The back is pieced together from leftover border print. I must have purchased what I did with that plan in mind, as I had the perfect amount. The quilting is a mix of Gutermann 100% Cotton thread in black and white, with Pellon Eco 70/30 as batting. I free motion quilted a mix of pebbles, stitches in ditches, vines and leaves based off the center square motif, little loops, and echoed the printed design in the outer border. It’s bound in the leftovers of the fabric I used to fussy cut the center square, and has a 6″ ruffle attached.
At 47″ square (+ 12″ of ruffle), this can either be a large wall-hanging or a kid quilt. I don’t know where it’ll end up, yet, but it feels great to cross another unfinished project off the list.
Known fabric list: Michael Miller Fairy Frost and Rouge et Noir Petals; Windham Toni Floral Toss; Springs Creative Saroya Lace Stripe and Saroya Abstract; Free Spirit Black Solid.
Like many quilters, my scrap bin (boxes, cubes, bags…) is out of hand—unorganized, jumbled, and overflowing. This year, I’ve tried to be mindful of what is leftover from my projects and keep it organized in some way so that I don’t add to the existing problem. One solution has been offering up the leftover fabric to guild members—particularly when I’m “over” working with that line and there’s a substantial amount leftover. This especially made sense for my #mqgfabricchallenge scraps, since it meant another member may be able to enter. I already have more scraps than I think I’ll use in my life—particularly since I don’t make many scrappy things.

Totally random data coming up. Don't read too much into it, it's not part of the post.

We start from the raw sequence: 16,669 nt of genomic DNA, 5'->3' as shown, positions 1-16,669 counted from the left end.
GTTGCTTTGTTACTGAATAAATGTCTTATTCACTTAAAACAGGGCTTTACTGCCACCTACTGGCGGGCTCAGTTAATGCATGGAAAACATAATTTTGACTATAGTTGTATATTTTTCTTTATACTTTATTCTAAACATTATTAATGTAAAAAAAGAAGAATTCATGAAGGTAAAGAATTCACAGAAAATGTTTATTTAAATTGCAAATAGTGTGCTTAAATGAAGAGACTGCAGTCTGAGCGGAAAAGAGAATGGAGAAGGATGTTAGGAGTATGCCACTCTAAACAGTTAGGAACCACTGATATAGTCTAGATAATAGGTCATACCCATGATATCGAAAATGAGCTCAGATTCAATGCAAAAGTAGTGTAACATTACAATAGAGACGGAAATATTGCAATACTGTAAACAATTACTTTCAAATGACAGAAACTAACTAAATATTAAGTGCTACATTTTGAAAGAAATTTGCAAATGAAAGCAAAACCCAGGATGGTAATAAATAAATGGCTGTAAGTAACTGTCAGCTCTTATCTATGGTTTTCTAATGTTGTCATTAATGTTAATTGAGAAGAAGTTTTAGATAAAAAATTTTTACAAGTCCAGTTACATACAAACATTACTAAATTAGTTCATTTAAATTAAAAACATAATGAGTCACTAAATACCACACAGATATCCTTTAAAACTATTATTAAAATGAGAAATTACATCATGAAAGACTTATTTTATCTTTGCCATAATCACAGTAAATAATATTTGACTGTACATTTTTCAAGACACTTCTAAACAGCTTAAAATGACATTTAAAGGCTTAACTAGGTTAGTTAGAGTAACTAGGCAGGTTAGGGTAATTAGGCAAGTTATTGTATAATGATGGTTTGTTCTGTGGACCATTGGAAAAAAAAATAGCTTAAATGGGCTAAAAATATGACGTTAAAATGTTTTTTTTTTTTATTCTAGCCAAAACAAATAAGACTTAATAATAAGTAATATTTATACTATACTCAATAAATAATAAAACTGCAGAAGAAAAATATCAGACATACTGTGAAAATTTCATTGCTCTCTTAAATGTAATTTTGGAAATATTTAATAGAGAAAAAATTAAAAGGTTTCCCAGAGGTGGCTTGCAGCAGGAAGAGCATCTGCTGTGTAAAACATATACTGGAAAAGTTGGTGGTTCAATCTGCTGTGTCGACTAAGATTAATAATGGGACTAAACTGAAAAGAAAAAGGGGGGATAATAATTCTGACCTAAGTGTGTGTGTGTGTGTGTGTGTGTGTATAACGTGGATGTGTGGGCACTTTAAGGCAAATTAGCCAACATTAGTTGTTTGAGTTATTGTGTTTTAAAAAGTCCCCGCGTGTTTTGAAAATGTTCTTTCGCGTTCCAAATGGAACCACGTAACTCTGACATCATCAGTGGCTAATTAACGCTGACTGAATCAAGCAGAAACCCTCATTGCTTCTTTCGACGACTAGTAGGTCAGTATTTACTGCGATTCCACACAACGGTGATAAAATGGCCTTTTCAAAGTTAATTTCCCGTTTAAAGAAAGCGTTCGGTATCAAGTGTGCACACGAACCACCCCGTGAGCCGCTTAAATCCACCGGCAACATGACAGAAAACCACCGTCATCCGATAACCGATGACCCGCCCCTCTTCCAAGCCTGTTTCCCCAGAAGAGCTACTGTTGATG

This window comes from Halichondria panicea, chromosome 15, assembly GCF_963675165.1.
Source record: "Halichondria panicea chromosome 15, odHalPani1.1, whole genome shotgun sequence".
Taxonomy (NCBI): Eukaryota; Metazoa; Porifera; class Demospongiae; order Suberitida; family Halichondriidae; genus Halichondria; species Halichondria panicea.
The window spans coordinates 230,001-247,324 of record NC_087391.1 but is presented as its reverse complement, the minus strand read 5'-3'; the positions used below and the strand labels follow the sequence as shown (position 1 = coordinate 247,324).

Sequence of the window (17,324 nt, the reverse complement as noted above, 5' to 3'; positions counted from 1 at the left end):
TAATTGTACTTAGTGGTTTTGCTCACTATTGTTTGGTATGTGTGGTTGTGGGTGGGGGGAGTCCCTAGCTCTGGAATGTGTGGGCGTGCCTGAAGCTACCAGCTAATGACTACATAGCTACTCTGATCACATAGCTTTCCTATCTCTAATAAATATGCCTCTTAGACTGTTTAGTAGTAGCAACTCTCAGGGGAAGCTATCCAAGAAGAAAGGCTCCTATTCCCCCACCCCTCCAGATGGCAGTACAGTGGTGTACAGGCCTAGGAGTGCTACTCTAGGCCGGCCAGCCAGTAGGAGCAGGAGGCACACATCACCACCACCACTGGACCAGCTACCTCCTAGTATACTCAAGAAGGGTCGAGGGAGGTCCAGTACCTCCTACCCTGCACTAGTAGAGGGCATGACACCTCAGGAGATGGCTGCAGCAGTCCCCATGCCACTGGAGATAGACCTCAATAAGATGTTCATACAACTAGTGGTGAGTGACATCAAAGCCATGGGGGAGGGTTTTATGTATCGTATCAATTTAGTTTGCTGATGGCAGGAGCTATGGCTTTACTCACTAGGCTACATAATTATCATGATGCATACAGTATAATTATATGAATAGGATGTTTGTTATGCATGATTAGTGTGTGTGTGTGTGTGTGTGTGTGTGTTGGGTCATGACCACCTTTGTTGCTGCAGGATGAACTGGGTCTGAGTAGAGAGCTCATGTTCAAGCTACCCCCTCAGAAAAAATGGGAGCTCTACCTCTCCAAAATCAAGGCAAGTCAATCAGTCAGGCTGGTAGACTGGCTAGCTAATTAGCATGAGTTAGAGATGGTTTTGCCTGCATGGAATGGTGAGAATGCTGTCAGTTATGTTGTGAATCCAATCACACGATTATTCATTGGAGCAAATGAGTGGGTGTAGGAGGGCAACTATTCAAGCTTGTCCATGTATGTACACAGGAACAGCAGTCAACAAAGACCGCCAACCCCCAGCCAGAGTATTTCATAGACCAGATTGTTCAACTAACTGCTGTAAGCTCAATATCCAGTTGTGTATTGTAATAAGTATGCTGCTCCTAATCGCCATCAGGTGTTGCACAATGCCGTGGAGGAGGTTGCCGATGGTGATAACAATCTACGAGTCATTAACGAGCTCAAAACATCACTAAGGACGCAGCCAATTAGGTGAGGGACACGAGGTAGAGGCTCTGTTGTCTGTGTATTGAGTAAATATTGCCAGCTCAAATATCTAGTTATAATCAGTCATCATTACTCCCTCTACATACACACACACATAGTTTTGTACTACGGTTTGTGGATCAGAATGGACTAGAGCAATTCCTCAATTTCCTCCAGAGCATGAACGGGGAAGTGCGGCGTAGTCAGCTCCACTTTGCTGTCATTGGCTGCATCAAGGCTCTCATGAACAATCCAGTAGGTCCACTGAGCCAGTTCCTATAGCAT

But, after packaging up my challenge scraps, I still had a few left that were already pieced together in various ways (cut-offs from piecing the bag). One thing I always appreciate having around are zip pouches—they’re handy for packaging up projects, carting things around, and organizing. So, I threw together a quick zip pouch from scraps, the ribbon from the fabric challenge bundle, another embroidery, and a recycled zipper from one of those free-gift-with-cosmetic-purchase vinyl pouches that always seem to clutter up my bathroom cabinets.
I didn’t spend much time on it, nor is the scrappy piecing the most aesthetically pleasing, but it’ll serve its purpose just fine.
“This Art Student visited the Cottage Garden, and what happened next was a real challenge!” I really couldn’t restrain myself from click-bait copywriting there. Sorrynotsorry.
The MQG paired up with Riley Blake fabrics for a challenge this year. Those of us who were quick enough on the draw to score free fabric ended up with a pack of six fat eighths from the Cottage Garden line by Amanda Herring of the Quilted Fish.
The challenge rules:
Make something fantastic that is quilted.
Make something you’ve never done before.
Challenge yourself to learn something new.